Pumping Station To Re-Open & Snowpack Levels
I'm Lacy Gray with Washington Ag Today.
The U.S. Bureau of Reclamation reports that the John W. Keys III Pump Generating Plant that was damaged by fire November 18 will be up and running in time for spring irrigation needs. The Grand Coulee Dam pumping station has six pumps and six pump generators, all of which were contaminated by smoke residue from the fire, and needed to be thoroughly cleaned and tested before being returned to full operating power. Cleaning on the Keys Plant began December 6. The Bureau expects to have all six pumps back up and running on or before March 1, and able to fill Banks Lake in time to supply a normal amount of irrigation water in the Columbia Basin.
USDA meteorologist Eric Luebehusen says that the start of the western mountain snowpack season has been very disappointing, to say the least, leaving many irrigators here in the Pacific Northwest concerned about where their water might come from this spring and summer.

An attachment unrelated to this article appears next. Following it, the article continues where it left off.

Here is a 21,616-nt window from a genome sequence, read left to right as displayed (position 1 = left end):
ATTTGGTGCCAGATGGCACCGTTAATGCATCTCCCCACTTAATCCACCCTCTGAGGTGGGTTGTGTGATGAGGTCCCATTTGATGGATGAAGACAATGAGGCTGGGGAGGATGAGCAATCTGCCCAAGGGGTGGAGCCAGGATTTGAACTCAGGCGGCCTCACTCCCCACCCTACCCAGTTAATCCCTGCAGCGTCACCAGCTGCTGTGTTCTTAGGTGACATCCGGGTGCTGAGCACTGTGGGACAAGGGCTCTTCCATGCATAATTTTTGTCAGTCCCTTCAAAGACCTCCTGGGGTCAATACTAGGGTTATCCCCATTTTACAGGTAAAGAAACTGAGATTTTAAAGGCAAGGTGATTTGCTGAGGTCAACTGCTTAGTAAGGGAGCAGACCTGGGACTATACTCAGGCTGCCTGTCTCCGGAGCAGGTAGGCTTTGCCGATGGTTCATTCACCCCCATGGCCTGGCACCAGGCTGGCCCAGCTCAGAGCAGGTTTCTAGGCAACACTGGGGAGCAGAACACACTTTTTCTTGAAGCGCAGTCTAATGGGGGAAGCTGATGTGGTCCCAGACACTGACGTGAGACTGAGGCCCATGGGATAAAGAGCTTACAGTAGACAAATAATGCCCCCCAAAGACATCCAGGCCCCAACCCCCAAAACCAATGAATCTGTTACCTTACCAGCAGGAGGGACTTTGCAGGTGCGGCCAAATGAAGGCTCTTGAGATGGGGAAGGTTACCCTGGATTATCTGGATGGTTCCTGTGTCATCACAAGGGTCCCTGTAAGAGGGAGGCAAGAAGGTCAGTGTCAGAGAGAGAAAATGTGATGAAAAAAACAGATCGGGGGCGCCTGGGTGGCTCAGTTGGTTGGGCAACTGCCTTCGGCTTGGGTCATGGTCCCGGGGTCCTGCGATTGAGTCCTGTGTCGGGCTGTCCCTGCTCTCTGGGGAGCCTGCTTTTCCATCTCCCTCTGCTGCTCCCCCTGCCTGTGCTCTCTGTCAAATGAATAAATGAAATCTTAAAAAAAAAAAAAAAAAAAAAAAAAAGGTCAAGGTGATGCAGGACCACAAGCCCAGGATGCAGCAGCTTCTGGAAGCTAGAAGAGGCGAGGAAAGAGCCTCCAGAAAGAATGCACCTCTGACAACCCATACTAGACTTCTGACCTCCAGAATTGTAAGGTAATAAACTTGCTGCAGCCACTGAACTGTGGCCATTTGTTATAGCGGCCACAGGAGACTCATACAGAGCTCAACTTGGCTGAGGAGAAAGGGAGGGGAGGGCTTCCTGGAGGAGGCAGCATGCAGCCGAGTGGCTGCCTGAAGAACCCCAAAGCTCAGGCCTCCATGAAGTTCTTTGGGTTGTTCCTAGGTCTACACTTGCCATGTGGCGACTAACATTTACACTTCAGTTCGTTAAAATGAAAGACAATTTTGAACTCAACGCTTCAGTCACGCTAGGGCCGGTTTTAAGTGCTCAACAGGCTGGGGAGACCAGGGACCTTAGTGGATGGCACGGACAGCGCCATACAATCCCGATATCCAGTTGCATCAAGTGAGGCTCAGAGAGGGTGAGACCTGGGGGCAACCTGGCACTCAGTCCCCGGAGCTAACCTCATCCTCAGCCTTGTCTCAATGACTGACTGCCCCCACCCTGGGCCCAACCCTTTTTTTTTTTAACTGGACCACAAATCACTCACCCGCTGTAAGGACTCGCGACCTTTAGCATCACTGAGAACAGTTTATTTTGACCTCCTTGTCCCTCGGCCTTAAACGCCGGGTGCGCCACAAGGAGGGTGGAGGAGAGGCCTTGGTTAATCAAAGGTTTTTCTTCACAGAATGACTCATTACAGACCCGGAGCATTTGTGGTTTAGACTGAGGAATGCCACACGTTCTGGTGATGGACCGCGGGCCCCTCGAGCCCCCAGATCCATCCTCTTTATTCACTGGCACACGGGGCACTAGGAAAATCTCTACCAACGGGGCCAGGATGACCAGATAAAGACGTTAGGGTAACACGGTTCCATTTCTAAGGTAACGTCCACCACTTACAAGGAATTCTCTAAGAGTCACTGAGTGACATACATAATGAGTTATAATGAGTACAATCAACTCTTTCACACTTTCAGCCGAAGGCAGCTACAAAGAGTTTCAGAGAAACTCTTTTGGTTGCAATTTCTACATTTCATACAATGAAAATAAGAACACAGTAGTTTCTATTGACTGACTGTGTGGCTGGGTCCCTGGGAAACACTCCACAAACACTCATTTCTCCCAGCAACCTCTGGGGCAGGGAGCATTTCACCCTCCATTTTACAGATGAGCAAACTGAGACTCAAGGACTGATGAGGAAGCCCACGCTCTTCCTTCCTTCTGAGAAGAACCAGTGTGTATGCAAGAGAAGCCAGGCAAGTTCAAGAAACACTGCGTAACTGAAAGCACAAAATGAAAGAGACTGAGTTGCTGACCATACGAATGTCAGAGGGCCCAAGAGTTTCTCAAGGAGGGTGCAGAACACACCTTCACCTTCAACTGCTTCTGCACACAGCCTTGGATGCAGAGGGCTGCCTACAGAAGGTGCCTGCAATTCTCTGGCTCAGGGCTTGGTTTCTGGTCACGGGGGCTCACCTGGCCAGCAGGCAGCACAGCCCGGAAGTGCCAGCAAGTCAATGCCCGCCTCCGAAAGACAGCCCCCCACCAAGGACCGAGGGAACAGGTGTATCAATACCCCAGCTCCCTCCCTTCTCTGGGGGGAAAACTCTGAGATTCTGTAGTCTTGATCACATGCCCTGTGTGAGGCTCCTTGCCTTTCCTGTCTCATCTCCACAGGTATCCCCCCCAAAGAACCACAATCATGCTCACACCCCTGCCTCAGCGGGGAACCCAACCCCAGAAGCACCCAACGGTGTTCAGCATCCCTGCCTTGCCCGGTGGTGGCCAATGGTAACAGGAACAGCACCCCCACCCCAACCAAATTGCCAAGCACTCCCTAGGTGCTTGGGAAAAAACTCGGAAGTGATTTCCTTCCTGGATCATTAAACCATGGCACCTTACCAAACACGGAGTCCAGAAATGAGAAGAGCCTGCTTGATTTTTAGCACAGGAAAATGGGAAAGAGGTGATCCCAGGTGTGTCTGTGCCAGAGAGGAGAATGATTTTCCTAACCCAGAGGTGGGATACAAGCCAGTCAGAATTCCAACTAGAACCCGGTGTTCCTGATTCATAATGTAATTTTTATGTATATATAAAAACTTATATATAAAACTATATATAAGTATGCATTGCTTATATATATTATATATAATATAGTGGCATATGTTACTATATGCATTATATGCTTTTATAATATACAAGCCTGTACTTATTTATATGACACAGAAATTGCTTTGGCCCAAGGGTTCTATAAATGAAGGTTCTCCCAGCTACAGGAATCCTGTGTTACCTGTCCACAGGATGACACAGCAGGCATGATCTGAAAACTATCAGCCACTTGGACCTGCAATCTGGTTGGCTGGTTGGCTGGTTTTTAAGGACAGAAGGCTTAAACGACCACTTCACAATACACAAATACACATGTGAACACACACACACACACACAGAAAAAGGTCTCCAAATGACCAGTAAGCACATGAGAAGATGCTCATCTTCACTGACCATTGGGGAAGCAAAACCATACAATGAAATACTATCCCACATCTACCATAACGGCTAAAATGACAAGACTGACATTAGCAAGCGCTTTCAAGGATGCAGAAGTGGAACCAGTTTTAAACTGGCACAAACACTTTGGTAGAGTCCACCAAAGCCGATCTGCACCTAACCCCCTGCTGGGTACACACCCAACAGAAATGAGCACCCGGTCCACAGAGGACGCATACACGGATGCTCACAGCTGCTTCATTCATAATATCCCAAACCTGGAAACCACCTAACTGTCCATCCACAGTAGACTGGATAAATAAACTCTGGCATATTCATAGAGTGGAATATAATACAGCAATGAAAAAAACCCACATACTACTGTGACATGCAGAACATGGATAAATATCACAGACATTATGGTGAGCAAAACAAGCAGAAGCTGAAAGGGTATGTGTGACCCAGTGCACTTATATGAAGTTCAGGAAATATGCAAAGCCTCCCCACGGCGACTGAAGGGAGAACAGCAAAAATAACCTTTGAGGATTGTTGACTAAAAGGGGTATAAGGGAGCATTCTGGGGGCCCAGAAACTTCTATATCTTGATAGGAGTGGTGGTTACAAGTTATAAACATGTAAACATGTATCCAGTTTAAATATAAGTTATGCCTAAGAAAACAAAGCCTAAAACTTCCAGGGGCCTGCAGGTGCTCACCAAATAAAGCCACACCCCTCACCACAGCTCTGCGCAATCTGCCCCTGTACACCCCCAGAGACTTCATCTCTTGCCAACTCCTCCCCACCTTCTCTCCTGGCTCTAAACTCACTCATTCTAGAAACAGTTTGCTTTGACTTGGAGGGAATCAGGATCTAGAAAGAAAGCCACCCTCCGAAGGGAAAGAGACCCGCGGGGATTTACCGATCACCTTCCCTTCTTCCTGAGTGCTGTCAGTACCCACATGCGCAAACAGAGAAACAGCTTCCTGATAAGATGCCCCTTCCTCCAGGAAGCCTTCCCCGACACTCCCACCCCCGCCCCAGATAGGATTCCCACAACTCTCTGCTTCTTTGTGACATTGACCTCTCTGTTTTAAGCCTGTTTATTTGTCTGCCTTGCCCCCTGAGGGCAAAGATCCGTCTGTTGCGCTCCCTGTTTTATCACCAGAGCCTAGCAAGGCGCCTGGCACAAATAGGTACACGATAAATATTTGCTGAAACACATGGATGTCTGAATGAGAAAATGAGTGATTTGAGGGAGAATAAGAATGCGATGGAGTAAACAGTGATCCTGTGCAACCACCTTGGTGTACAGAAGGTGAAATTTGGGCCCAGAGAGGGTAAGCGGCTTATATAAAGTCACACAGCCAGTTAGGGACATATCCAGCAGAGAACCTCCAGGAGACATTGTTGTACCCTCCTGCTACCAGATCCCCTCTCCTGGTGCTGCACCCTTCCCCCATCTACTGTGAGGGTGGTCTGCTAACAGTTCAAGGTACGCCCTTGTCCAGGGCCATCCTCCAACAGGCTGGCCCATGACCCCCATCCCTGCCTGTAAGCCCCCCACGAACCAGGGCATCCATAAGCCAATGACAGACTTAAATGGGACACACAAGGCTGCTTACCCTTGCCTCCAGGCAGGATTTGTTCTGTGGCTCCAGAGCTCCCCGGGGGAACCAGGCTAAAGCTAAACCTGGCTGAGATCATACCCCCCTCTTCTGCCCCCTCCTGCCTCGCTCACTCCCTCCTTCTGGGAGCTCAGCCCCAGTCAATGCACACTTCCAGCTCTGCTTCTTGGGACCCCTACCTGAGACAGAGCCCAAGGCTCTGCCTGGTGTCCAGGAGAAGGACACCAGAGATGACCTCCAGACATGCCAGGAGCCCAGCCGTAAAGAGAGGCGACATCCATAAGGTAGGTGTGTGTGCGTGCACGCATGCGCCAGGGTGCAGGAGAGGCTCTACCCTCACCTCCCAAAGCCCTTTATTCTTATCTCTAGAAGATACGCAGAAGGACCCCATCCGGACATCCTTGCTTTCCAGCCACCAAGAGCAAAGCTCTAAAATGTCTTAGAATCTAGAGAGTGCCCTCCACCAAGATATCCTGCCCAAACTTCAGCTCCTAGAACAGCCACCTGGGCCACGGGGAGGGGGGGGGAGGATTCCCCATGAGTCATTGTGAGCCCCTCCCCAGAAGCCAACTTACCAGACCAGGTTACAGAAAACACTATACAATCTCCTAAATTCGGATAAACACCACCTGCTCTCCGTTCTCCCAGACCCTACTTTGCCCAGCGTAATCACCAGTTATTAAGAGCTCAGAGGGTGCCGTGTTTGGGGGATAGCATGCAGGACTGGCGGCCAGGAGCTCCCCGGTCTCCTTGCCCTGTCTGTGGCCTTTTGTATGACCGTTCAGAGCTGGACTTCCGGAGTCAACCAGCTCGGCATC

LUEBEHUSEN: Across much of the Pacific Coast region we're looking at current water year precipitation averaging anywhere between 20% of normal to 30 to 40% of normal. Not only are we seeing this impacting mountains and the snow water equivalent, but we're also seeing some of the more heavily populated areas, and this certainly is setting the stage for enhanced wildfire activity.
Luebehusen also reports that inland soil moisture in the winter wheat areas of the Snake River Valley and the Palouse region is on the decline, stretching between the Cascade range and on eastward into the Rockies.
LUEBEHUSEN: Since the beginning of October rain and snow has totaled in some cases as low as 15% of normal. The snowpack in the Northwest is off to a real bad start, so you can take a look at that snow water equivalent and that mountain recharge, and we're just not seeing it.
That's Washington Ag Today.
I'm Lacy Gray on the Ag Information Network.